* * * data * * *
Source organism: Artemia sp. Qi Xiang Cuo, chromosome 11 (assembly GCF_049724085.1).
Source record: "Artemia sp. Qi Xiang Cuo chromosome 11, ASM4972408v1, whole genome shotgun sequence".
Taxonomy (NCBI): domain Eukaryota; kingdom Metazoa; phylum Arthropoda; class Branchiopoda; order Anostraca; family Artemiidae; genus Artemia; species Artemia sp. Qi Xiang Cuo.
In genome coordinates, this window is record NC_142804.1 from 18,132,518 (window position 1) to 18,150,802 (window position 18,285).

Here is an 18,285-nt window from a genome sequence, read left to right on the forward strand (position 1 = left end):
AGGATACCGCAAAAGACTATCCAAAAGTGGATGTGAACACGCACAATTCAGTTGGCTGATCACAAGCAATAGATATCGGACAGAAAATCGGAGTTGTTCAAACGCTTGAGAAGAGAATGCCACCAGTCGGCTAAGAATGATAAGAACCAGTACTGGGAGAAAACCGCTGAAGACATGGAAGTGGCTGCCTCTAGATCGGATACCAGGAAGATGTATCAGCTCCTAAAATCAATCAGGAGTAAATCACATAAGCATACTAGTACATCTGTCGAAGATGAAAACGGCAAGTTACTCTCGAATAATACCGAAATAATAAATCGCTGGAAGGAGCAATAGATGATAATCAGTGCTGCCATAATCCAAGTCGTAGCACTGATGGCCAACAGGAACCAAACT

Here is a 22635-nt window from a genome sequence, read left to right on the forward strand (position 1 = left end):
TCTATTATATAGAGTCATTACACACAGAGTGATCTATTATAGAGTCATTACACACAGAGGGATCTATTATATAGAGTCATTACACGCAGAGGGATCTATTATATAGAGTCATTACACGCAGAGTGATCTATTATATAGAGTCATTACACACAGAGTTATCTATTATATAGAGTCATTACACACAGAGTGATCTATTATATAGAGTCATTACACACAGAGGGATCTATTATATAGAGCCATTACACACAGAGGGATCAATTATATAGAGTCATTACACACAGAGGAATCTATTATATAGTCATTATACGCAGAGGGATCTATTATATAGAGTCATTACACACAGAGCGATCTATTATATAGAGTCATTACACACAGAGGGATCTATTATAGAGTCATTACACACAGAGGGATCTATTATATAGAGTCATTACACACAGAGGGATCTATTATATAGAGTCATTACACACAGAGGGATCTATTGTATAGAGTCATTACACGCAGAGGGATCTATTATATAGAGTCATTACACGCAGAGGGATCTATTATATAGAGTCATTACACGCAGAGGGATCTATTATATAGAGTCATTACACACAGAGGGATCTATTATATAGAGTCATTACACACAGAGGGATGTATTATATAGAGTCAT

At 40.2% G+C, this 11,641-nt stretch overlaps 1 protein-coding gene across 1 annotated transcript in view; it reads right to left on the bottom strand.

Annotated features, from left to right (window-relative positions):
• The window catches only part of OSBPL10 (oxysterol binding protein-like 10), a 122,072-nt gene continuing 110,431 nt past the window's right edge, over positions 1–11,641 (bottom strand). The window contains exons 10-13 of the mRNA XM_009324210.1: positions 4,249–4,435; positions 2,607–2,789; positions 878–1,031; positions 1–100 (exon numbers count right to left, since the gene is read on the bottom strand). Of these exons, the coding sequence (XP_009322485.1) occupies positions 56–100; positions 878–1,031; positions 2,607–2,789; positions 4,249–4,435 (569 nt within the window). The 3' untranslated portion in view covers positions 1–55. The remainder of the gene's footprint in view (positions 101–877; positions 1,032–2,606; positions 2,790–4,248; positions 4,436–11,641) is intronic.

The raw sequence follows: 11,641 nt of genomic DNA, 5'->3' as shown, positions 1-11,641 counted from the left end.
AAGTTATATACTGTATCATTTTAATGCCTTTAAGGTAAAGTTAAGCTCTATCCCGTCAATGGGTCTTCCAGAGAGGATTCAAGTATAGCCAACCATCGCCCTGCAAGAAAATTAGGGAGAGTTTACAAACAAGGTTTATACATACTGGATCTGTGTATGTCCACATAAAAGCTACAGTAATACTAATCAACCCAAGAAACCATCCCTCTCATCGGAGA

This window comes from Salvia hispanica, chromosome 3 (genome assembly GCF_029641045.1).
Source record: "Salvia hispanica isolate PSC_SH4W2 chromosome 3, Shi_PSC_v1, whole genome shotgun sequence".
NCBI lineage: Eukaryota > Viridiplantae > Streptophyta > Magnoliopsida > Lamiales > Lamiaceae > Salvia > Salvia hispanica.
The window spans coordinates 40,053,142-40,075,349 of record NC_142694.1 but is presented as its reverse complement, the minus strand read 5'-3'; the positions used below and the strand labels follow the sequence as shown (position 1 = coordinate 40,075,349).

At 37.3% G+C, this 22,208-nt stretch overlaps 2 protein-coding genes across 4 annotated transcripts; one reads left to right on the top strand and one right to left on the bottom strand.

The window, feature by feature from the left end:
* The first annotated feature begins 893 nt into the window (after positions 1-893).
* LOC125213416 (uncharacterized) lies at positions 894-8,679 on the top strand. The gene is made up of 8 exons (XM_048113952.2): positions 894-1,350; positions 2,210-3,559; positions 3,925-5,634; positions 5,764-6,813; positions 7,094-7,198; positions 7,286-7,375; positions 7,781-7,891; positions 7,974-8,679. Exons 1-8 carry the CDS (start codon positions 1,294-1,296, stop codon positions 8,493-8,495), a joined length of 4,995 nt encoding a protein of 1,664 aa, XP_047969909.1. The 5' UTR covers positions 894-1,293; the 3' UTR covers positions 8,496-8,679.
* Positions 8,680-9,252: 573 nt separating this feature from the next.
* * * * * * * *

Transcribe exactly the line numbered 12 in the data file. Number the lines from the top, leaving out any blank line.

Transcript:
The raw sequence follows: 11,641 nt of genomic DNA, 5'->3' as shown, positions 1-11,641 counted from the left end.